German intelligence agency spied on thousands of targets in the United States

BND GermanyThe foreign intelligence service of Germany spied on at least 4,000 targets in the United States from 1998 until 2006, according to a leaked document published yesterday by leading German newsmagazine Der Spiegel. The German investigative weekly said that the surveillance was carried out by the German Federal Intelligence Service, known as BND. The Hamburg-based magazine claimed to have in its possession a list of approximately 4,000 “selector keywords”, unique distinguishing terms, addresses or numbers that identify individual targets for surveillance. The list allegedly includes names, telephone or fax numbers, and email addresses of people that the BND had identified as worthy of individual attention between 1998 and 2006.

According to Der Spiegel, the list of targets in the United States includes officials in the White House, the Department of the Treasury and the Department of State. Their work and private phone numbers, and often emails, are listed in the BND document. The latter also focuses on the American military sector, paying particular attention to the US Air Force and the Marine Coprs. Other targets include the National Aeronautics and Space Administration and the Defense Intelligence Agency, the US Pentagon’s intelligence organization. In addition to US government targets, the BND exercised surveillance on American companies with ties to the state, such as Lockheed Martin, as well as state-owned universities. The leaked list also includes targets in international organizations that have an institutional presence in the US, such as the International Monetary Fund and the Arab League, which has an office in Washington. Hundreds of foreign embassies and consulates in the US were also targeted, said Der Spiegel.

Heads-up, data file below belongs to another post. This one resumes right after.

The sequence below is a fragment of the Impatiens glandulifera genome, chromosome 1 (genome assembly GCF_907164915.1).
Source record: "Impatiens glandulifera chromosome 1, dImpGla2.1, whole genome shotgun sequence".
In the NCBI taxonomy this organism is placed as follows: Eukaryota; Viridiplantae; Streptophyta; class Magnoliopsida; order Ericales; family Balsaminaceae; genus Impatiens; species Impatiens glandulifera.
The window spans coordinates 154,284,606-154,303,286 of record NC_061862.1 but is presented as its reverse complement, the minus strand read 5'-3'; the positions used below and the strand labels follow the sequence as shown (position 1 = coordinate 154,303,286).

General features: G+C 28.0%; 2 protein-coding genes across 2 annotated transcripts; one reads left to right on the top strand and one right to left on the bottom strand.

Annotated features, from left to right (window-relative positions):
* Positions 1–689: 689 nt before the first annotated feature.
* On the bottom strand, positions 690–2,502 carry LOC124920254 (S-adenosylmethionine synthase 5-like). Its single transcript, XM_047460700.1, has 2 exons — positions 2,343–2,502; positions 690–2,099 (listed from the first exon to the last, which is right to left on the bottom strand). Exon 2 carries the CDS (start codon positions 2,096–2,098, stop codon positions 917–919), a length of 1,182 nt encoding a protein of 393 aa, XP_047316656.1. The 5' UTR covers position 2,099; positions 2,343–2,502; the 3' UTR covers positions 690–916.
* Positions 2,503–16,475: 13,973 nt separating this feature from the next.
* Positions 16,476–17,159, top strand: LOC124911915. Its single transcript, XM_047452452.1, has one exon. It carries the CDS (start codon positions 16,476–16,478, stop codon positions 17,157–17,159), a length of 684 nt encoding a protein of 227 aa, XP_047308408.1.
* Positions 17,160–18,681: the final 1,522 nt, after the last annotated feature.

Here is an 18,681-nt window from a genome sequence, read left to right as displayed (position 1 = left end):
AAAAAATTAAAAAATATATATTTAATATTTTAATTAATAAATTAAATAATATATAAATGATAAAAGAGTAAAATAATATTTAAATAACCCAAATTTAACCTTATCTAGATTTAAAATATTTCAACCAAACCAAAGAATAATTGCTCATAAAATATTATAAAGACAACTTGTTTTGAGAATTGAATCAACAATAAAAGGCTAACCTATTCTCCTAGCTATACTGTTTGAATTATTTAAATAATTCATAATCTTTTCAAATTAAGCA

German-American relations suffered a major setback in 2013, when it was revealed that Washington had spied on the personal cell phone of German Chancellor Angela Merkel. In response to the revelations, Germany expelled the Central Intelligence Agency’s station chief in Berlin —the most senior American intelligence officer in the country. It remains to be seen whether Thursday’s revelations will affect the current relations between the two transatlantic allies. Neither the BND nor the US embassy in Berlin responded to questions about Der Spiegel‘s report.

Author: Joseph Fitsanakis | Date: 23 June 2017 | Permalink

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Rare case of female lone-wolf dissident republican ends in conviction in N. Ireland

Christine ConnorA British court has convicted a lone-wolf female dissident Irish republican, who plotted attacks against police officers after using Facebook to lure two men into joining a fictitious militant organization. Her two male accomplices took their own lives in recent months. The rare case centers on Christine Connor, a 31-year-old resident of Northern Ireland and self-described dissident republican.

The term ‘dissident republican’ refers to secessionist militants who campaign for the union between Northern Ireland —which currently belongs to the United Kingdom— and the Republic of Ireland, which gained its independence from the United Kingdom in 1922. In 1998, after a decades-long armed campaign, the majority of Irish republicans surrendered their weapons and accepted the terms of the Good Friday agreement, which outlines a peaceful resolution to the problem of Northern Ireland’s status. But some republican activists rejected the agreement and vowed to continue to use violence to achieve the union of Northern Ireland with the Republic of Ireland. These are known as dissident republicans and typically support a number of paramilitary secessionist groups, such as the Continuity Irish Republican Army and the Real Irish Republican Army.